"We are going to have to see what develops in this space in the days ahead."
Before the Omicron variant hit there were encouraging signs that travel restrictions in key markets like Japan, South Korea, Australia and New Zealand were beginning to ease, he said.
International arrivals to Hawaii are running at around 5% of pre-pandemic levels, Ingram said.
BRIEF-Scoot CEO Says Omicron Variant Has Led Mostly To Pause In Travel Re-Openings In Asia, Backward Steps Limited
* SCOOT CEO SAYS BACK TO 26% OF PRE-COVID CAPACITY
* SCOOT CEO SAYS OMICRON VARIANT HAS LED MOSTLY TO PAUSE IN TRAVEL RE-OPENINGS IN ASIA, BACKWARD STEPS LIMITED
Air New Zealand Could Grow Domestic Business by 20%-30% - CEO
Air New Zealand Ltd has the potential to grow its domestic business by 20%-30% from pre-pandemic levels over the next few years, its chief executive said on Tuesday December 7.
"We've got a terrific domestic business here in Air New Zealand and we see an opportunity to grow that more," Air New Zealand Chief Executive Greg Foran said at a CAPA Centre for Aviation event.
He said the airline's domestic capacity, now running at about 40% of pre-COVID levels, should begin to recover starting next week as travel curbs on its biggest city, Auckland, are eased.
Before Auckland was locked down over an outbreak of the Delta variant, capacity had returned to 90% of pre-COVID levels.
New Zealand's international borders remain closed and the country will require travellers to isolate at home or a hotel for seven days on arrival when the country opens to foreigners on April 30.
Asia Airlines Hope Omicron Setback Will Be Short-Lived
A nascent recovery in Asia-Pacific international travel demand has been set back by the Omicron variant as governments tighten rules, but airline bosses say they hope any backward moves will be short-lived.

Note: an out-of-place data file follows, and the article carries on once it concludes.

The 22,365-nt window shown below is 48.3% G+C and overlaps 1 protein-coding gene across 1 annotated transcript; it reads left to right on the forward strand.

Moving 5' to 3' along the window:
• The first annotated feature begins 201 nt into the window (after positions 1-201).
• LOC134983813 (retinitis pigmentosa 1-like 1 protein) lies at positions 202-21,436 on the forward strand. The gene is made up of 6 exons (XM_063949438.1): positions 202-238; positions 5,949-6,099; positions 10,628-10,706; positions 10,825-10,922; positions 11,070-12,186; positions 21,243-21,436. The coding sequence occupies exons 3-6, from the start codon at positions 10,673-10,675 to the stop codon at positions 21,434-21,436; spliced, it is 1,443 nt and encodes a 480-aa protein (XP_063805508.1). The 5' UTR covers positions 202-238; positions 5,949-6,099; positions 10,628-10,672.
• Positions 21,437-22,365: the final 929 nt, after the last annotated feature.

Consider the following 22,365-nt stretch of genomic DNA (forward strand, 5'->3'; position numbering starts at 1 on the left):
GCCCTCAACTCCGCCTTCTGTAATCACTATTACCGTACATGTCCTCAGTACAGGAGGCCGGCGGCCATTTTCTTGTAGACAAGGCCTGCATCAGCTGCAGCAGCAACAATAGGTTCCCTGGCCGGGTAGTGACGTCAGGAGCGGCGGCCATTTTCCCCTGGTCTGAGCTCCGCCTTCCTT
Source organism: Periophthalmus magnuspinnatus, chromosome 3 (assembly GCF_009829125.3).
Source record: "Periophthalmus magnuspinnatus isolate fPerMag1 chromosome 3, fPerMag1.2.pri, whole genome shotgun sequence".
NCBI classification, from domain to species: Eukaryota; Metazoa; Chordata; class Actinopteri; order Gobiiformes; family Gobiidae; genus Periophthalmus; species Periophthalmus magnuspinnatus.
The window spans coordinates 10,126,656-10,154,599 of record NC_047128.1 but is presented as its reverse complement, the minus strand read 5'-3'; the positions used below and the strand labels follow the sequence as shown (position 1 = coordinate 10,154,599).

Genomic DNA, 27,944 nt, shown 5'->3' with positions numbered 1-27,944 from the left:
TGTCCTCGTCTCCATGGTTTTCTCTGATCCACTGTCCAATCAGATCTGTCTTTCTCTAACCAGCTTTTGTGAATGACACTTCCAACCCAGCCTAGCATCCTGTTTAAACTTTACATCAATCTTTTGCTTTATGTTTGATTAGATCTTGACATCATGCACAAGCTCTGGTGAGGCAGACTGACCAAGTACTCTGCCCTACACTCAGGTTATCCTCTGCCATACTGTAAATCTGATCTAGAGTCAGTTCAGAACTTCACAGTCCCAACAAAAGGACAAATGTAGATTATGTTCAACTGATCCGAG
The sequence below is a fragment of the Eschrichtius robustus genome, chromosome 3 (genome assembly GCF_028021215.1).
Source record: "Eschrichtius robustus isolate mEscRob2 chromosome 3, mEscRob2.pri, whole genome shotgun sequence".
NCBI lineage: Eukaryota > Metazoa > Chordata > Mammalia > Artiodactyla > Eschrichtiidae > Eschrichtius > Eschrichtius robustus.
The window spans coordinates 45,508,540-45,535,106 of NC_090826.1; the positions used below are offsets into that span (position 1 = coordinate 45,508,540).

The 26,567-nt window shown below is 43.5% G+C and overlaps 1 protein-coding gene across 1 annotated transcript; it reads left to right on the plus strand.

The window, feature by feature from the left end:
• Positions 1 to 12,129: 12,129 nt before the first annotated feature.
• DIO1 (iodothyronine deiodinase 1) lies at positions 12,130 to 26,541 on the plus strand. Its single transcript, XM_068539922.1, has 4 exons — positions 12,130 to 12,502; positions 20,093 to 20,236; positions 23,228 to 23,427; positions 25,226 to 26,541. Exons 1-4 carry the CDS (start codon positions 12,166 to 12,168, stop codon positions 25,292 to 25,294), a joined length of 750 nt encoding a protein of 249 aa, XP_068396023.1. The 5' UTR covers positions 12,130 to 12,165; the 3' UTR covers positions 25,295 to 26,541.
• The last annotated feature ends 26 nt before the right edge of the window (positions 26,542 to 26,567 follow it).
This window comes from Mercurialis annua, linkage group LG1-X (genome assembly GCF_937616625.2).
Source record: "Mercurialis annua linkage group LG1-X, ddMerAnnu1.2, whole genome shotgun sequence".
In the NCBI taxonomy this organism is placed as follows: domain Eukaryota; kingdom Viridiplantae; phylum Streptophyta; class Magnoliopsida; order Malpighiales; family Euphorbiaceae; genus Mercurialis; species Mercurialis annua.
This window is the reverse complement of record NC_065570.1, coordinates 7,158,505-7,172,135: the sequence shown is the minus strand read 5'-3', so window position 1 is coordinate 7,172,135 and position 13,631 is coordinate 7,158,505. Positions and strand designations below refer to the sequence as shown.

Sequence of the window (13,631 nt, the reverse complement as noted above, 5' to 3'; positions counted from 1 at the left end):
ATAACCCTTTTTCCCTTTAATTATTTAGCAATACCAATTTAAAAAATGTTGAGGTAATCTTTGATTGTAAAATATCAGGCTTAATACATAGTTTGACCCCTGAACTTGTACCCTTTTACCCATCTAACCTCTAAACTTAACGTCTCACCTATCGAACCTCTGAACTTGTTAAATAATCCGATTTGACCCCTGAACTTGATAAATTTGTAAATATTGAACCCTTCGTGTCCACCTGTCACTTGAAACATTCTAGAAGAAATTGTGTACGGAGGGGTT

International passenger traffic in Asia-Pacific was at just 5.4% of pre-pandemic levels in October, the lowest of any region globally, but some border rules were relaxed in Australia, Japan, Thailand, Singapore in November before the Omicron variant's discovery late in the month.
"We were seeing accelerating openings until Omicron," Campbell Wilson, chief executive of Singapore Airlines budget offshoot Scoot said at a CAPA Centre for Aviation event on Tuesday December 7.
"We have seen basically a pause since then," he said. "We haven't seen a lot of retrograde steps, though there have been some exceptions."
Airlines have blamed a patchwork of travel rules for depressed international travel demand, which is critical for their return to profit, and Omicron appears to be worsening that problem.
Japan has banned foreigners, the United States is requiring a COVID-19 test 24 hours before flying and travellers to Singapore now must be tested daily for seven days after arrival.
The Omicrom variant's appearance follows a downturn in travel after the Delta variant emerged in India and spread globally, but vaccination rates have since risen and health experts are gauging whether the new variant causes as severe illness as other variants.
"We still haven't figured out whether this is a spanner in the works or a fly in the ointment," Association of Asia Pacific Airlines Director General Subhas Menon said of Omicron. "From what we see now it looks more like a fly in the ointment that is still good for using."
Traveller confidence tends to be closely linked to government announcements, said Sue Carter, head of APAC at booking technology firm Travelport. "We have seen some searches go down week on week," she said. Omicron is also leading to scheduling headaches for airlines trying to adjust to changing requirements. In Australia, fully vaccinated travellers to Sydney and Melbourne must isolate at their home or a hotel for 72 hours after arrival because of the Omicron variant.
That compares with an earlier policy of no isolation, which had led Hawaiian Airlines to add five weekly Honolulu-Sydney flights starting this month, rather than an initial plan for three, its chief executive Peter Ingram said.
"I will tell you the airplanes are not going to be full on the very early days," he said of the route. "But we are seeing pretty good bookings over the holiday period into January. So we think it is it is going to recover."
Qantas Airways Chief Executive Alan Joyce said his hope was that once more was known about Omicron, the 72-hour isolation requirement would be removed.